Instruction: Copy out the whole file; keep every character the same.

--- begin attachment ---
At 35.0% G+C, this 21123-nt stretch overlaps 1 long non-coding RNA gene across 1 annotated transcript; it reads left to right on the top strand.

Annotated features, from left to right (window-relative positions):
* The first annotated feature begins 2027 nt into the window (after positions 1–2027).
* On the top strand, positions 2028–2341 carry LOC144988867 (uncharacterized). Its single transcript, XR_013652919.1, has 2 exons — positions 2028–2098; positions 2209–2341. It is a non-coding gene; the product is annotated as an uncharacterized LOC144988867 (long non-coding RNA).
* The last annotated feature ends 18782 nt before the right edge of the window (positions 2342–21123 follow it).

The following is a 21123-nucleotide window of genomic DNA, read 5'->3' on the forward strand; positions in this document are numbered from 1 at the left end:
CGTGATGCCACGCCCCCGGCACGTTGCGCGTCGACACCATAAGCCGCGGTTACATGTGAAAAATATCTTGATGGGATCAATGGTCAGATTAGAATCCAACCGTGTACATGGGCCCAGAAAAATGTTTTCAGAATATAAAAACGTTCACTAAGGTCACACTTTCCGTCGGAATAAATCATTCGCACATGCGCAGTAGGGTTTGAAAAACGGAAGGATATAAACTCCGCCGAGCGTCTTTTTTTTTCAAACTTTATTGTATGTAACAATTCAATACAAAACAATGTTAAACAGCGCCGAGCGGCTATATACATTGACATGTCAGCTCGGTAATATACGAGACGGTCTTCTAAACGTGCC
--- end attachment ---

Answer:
At 35.0% G+C, this 21123-nt stretch overlaps 1 long non-coding RNA gene across 1 annotated transcript; it reads left to right on the top strand.

Annotated features, from left to right (window-relative positions):
* The first annotated feature begins 2027 nt into the window (after positions 1–2027).
* On the top strand, positions 2028–2341 carry LOC144988867 (uncharacterized). Its single transcript, XR_013652919.1, has 2 exons — positions 2028–2098; positions 2209–2341. It is a non-coding gene; the product is annotated as an uncharacterized LOC144988867 (long non-coding RNA).
* The last annotated feature ends 18782 nt before the right edge of the window (positions 2342–21123 follow it).

The following is a 21123-nucleotide window of genomic DNA, read 5'->3' on the forward strand; positions in this document are numbered from 1 at the left end:
CGTGATGCCACGCCCCCGGCACGTTGCGCGTCGACACCATAAGCCGCGGTTACATGTGAAAAATATCTTGATGGGATCAATGGTCAGATTAGAATCCAACCGTGTACATGGGCCCAGAAAAATGTTTTCAGAATATAAAAACGTTCACTAAGGTCACACTTTCCGTCGGAATAAATCATTCGCACATGCGCAGTAGGGTTTGAAAAACGGAAGGATATAAACTCCGCCGAGCGTCTTTTTTTTTCAAACTTTATTGTATGTAACAATTCAATACAAAACAATGTTAAACAGCGCCGAGCGGCTATATACATTGACATGTCAGCTCGGTAATATACGAGACGGTCTTCTAAACGTGCC